The China Iron and Steel Association (CISA) has asked steel mills to limit exports of lower grade steel products. The association asked domestic mills to adjust export strategies and consciously lower volumes to make sure domestic supplies remain unaffected.

 

Amid the ongoing production cuts to achieve China’s carbon emission targets, there is a possibility that tight domestic steel supplies could raise prices, contrary to the government’s efforts to control commodities prices in the domestic market. 

 

The apex steel body suggested trading, indenting houses and steel mills to actively adjust their export strategies and consciously lower total export volumes.

 

Export firms in China are influenced by high global demand and a surge in prices. Overseas shipments earn more profits compared to domestic sales. The association said in a statement that export firms must resist the temptation and focus only on high-end, specialty product exports and avoid exporting ordinary products.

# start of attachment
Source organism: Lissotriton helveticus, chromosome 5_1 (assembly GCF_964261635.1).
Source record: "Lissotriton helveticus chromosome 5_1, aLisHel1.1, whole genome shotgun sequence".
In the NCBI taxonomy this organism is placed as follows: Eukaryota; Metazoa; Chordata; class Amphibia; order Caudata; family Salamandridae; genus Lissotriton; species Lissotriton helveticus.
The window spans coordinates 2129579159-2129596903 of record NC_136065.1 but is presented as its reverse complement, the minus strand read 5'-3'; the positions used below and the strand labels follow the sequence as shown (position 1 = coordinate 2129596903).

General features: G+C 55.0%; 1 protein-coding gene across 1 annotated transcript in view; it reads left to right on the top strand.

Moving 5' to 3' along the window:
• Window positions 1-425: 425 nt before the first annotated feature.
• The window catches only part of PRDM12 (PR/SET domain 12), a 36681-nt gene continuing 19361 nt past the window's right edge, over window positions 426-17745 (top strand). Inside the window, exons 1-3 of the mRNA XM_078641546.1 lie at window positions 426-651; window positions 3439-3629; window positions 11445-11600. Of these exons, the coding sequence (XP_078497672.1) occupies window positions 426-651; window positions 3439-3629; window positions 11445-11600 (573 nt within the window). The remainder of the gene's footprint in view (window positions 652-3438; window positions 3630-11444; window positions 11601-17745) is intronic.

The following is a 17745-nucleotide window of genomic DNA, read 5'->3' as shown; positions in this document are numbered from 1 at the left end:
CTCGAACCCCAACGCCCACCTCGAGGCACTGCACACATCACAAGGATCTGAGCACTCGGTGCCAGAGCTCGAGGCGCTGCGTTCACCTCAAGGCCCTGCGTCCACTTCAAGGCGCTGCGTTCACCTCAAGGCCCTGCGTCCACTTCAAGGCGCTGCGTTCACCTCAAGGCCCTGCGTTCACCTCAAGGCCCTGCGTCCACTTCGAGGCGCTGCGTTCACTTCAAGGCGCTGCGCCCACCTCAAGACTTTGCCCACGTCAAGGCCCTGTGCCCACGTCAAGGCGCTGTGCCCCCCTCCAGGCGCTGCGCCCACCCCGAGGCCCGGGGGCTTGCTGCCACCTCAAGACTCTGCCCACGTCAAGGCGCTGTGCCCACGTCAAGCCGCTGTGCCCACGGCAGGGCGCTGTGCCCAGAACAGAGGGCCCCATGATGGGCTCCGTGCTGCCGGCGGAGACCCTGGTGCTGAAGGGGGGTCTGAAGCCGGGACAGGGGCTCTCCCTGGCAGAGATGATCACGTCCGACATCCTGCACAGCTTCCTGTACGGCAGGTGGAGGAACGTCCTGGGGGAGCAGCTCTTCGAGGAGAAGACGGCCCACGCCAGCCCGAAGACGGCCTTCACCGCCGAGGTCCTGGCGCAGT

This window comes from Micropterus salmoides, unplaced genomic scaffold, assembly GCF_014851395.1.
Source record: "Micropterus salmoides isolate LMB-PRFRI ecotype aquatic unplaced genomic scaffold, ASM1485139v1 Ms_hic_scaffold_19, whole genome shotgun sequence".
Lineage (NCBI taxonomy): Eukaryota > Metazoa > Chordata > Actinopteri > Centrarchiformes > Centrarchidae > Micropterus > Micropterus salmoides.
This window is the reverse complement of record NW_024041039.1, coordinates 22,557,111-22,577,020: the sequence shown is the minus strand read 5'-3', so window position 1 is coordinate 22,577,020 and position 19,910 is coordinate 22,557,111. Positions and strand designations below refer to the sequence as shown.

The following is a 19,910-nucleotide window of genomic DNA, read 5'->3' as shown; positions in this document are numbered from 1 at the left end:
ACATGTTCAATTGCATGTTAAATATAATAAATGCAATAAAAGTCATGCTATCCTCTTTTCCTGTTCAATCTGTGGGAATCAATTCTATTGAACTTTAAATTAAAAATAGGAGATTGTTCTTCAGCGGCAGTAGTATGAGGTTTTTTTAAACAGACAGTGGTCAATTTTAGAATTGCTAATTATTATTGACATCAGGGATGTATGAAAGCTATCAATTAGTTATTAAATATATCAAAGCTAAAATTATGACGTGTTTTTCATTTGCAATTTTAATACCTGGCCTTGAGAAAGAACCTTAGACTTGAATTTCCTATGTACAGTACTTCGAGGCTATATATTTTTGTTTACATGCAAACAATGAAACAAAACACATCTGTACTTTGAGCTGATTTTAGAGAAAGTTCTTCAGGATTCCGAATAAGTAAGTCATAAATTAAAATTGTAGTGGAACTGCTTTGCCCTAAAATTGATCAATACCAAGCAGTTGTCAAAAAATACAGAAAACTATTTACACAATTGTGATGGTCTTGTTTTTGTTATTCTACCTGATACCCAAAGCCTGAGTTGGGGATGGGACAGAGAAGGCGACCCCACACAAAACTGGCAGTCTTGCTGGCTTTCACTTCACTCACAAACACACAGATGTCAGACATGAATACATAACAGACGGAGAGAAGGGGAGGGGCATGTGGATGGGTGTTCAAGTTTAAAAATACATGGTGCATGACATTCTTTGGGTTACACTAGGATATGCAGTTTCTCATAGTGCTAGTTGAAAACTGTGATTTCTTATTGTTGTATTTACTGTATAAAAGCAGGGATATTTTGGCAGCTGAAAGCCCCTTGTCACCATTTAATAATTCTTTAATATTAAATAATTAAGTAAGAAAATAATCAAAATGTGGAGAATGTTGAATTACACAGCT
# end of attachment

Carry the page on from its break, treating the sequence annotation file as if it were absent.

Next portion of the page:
Exports rise

China adjusted export tariffs twice this year, first in May and again in August. Export tax rebates were canceled for around 170 products. Despite this Chinese steel exports rose to 43.05mn mt in the Jan-July period, up by 30.9pc from the prior-year period.

 

In August, lower demand due to slower economic activities and the resurgence of COVID-19 weighed down iron ore imports and domestic finished steel prices. Growth was also impacted due to floods in the Henan region.

 

Prices plunge

Steel prices fell by over CNY200-300/mt through this week, while iron ore import prices plunged to more than a five-month low to reach $130/mt cfr north China for 62pc Fe spot iron ore. Iron ore prices lost over 40pc or $100/mt from above $230/mt cfr China levels in May. 

 

Yet for the rest of the year 2021, slower demand and reduced steel output could stabilize domestic steel prices and keep them rangebound, added CISA. 

 

The Chinese government has vowed to keep crude steel production in 2021 at or below the record 1.065bn mt output in 2020. Lower production has started to deplete finished steel inventories in China, which could keep prices firm through 2021. In early August (Aug 1-10), finished steel inventories of large and medium producers of 20 cities in China were at 11.91mn mt, down 120,000mt from a month prior. 

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